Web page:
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Adulting and You

Since when is adulting a term? Is it a verb or a noun? Does it mean what I think it means?

The answer to these questions is grounded in social media of about ten years ago. Yes, the young people coined this new word for acting like an adult. At least they were self-aware and now this noun is used for the actions of responsible adulthood.

Yup, paying rent, paying taxes, paying your own way, balancing bank account, creating a budget, saving money, putting money in retirement plans, and all those tasks. From tending to a leak to making your Amazon returns, it’s about being a responsible person. It’s all those jobs and tasks that are part of life but take up a big chunk of it. Chores. Many are administrative. Some are filial. Some are civic. Some are financial. Some are connected to professional life like communication and timeliness. Some are related to household and health management.

What is the same about all of them is that they are not fun for most people. They are seen as burdensome but necessary.

I find it interesting that the word adulting, although a noun, is like a verb. It’s a state of being, a process, perhaps. It implies a transition to a less desirable state. It’s not a natural progression. And that’s the truth. Millennials want to go back to their irresponsible youth, it seems. They coined the term and use it widely to depict the necessary evil.

I prefer my friend Merri Ukraincik’s phrase: the business of paperwork, that defining, exhausting task of adulthood. It’s a better depiction of what is involved than the immature word adulting.

I’m bringing this subject because we are not millennials. We already became adults long ago. We do our taxes. We pay our bills. We make our loan payments. We vote. We do what we need to do. Unless we have executive function disorders, we get them done.

We mastered the discipline it takes to perform these functions. It may be news to twenty-somethings but it’s not news to us. We’ve gotten used to doing them and although we don’t love doing these things, we check them off our lists regularly.

When we reach middle age, we have more of these adult tasks to get done. We must plan for retirement, financially and more. We must take care of our wills and estates. Often, we must take on caregiving and finances for our elders on top of our own affairs. Those are big tasks that involve bank accounts, assets, power of attorney, burial plot purchase, health care proxies, trusts, and estates. When you want to deal with your own and your parents’ long term care planning, it’s not only double the work but there is so much that is new that you must understand, master, and accomplish.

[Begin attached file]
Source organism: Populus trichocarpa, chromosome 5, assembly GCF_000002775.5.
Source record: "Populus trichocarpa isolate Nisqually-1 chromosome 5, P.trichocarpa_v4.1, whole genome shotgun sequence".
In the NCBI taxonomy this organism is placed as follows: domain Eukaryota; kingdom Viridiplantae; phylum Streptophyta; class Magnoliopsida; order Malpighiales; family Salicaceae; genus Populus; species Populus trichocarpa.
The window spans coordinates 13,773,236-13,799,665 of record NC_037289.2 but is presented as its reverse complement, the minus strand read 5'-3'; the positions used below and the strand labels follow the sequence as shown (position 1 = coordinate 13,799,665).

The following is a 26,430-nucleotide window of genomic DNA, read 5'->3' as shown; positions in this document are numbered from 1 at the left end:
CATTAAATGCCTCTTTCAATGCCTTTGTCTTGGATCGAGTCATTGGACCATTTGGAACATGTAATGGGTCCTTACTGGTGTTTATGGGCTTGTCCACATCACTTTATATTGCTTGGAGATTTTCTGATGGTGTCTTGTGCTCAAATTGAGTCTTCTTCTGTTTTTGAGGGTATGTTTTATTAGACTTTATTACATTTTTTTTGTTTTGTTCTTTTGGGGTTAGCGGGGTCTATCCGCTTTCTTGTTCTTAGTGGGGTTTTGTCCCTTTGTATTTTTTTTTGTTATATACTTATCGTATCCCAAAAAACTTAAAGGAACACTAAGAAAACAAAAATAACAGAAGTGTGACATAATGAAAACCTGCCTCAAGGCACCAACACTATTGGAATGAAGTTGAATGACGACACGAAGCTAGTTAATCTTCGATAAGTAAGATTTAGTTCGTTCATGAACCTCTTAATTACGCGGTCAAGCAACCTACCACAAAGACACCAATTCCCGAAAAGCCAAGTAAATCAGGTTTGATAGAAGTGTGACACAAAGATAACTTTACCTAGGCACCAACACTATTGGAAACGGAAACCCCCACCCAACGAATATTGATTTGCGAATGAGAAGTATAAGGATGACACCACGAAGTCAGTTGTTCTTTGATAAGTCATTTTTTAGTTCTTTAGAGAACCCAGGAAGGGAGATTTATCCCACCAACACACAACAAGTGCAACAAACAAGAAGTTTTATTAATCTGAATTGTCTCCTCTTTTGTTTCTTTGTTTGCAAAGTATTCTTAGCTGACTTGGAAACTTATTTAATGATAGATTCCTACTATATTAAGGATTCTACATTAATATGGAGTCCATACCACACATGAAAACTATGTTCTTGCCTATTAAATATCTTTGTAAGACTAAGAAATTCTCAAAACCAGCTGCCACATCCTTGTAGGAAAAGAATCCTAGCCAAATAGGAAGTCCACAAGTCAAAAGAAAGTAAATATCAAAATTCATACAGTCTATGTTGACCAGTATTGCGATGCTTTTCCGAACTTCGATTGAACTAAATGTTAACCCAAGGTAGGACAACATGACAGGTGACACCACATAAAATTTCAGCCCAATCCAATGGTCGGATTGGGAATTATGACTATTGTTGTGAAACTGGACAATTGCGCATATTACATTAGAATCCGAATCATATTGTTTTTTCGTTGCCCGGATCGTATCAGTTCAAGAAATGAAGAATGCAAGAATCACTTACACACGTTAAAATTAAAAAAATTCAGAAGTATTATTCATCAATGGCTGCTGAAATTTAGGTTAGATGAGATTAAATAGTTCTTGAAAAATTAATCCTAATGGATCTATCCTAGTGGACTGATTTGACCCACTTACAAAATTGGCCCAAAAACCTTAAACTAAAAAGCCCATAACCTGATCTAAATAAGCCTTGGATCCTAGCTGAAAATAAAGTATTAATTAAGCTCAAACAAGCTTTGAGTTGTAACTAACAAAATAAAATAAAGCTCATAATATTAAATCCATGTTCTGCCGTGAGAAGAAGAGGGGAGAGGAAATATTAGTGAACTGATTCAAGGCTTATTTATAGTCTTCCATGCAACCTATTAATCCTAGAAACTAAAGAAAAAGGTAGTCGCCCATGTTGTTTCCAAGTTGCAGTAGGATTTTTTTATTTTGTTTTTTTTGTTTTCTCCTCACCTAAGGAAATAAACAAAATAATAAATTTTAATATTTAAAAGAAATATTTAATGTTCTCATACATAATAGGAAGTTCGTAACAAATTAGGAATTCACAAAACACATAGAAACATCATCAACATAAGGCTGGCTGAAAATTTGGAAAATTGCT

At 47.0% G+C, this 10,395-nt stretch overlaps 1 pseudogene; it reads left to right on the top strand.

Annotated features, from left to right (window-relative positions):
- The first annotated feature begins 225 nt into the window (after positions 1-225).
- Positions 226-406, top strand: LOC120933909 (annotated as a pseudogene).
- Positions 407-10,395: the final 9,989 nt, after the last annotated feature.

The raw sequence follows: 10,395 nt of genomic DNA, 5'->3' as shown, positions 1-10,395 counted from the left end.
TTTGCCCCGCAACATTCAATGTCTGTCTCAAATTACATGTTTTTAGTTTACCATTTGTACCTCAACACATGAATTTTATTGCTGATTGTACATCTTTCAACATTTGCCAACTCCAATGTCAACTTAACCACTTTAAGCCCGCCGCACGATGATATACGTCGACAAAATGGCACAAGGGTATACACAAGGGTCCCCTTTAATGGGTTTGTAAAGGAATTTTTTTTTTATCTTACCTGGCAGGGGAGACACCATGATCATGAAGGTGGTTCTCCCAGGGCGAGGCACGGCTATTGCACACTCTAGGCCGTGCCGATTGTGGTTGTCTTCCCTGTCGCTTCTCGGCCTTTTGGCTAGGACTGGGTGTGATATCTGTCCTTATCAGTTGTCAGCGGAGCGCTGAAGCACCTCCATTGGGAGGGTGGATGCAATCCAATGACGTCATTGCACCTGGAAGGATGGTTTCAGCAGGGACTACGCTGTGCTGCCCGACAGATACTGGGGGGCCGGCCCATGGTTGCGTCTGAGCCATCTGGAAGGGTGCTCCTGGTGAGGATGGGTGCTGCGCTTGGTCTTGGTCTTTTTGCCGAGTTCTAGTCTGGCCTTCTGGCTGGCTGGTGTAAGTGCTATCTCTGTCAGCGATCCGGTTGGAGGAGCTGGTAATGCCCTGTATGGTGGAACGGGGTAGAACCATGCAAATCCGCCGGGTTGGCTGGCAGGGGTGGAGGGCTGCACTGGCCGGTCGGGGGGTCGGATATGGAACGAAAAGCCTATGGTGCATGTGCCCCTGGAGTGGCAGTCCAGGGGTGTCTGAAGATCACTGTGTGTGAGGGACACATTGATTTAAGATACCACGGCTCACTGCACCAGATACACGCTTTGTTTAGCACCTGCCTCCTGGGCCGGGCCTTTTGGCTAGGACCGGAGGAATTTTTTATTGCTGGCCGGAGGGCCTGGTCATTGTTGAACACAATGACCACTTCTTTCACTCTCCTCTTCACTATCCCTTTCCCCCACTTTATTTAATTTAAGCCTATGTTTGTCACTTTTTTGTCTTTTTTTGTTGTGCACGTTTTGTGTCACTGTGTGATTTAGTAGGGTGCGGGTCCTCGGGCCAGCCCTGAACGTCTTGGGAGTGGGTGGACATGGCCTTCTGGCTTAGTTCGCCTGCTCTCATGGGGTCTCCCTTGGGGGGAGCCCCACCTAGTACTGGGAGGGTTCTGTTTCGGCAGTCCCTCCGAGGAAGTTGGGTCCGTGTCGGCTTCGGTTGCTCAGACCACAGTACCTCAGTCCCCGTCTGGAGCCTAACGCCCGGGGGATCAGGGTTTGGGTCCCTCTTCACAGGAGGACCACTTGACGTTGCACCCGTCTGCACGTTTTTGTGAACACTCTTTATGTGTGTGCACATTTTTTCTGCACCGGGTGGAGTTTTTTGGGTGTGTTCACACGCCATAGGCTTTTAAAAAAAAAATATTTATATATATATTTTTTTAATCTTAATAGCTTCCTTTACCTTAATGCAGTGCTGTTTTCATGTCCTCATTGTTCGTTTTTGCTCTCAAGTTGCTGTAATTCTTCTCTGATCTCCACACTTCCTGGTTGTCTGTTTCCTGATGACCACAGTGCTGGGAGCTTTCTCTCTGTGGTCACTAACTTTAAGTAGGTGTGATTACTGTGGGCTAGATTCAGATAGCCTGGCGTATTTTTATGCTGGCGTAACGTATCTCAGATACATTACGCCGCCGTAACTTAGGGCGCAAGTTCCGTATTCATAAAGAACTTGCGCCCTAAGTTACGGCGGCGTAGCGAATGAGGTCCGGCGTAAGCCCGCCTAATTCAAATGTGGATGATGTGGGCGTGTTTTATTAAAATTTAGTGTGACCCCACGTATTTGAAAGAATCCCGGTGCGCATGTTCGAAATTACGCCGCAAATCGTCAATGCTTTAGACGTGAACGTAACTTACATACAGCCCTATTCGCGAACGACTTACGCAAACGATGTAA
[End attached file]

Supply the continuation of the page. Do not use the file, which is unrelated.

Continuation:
It’s like another adulting. A whole new set of tasks and responsibilities to deal with. And they have very serious implications. Tax implications, end of life decisions, quality of life matters, and costs of long-term care to name a few. The business of aging, dying, and postmortem tasks are huge.

Is there anything good to say to a midlife caregiver about all of this? Not much.

If your parents were responsible about much of this, your life is somewhat easier. But you still have to do it for yourself. And you can’t outsource it. It’s not like you can delegate these big matters to a geriatric care manager like you can do with routine medical appointments, grocery ordering, paperwork, and Medicare renewals.  So, you may have only your own needs to deal with. But you may need to review and update your mother’s will, executor, and finances.

If your mother did not deal with these chores, you can learn for yourself as well as her at the same time. You might even save some money with the elder care attorney and estate planning as you immerse yourself in Medicaid planning, preserving assets, and setting up trusts. You learn a lot and you need a lot of repetition and support to get you through it. But once you get the five main documents in order, plan for caregiving costs (long term care insurance, Medicaid long term care, or private pay), and put the signed documents in a safe place, the worst is over.

You will still need to renew policies and coverage. You will need to stay on top of finances and limits. But that’s maintenance. It’s still less than setting everything up for Mama and yourself. Validate the effort. Congratulate yourself on achieving the milestones as you go. You might want to celebrate the accomplishments with some treats even though it seems juvenile. You are a responsible adult, of course. I believe in giving credit where credit is due. And you are due a lot of credit. You’ve done a lot of hard new adulting work. Good for you and yours.

More articles on growing old and retirement from Caring Professionals Home Care Agency.

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About the Author

Picture of Faigie Horowitz

Faigie Horowitz

Faigie Horowitz, MS serves as director of communication at Caring Professionals. She advocates for the senior population on the state level and writes about senior and caregiver issues. She is a columnist for several periodicals. She has spent decades in nonprofit management and serves as a lay leader and founder of several community organizations.

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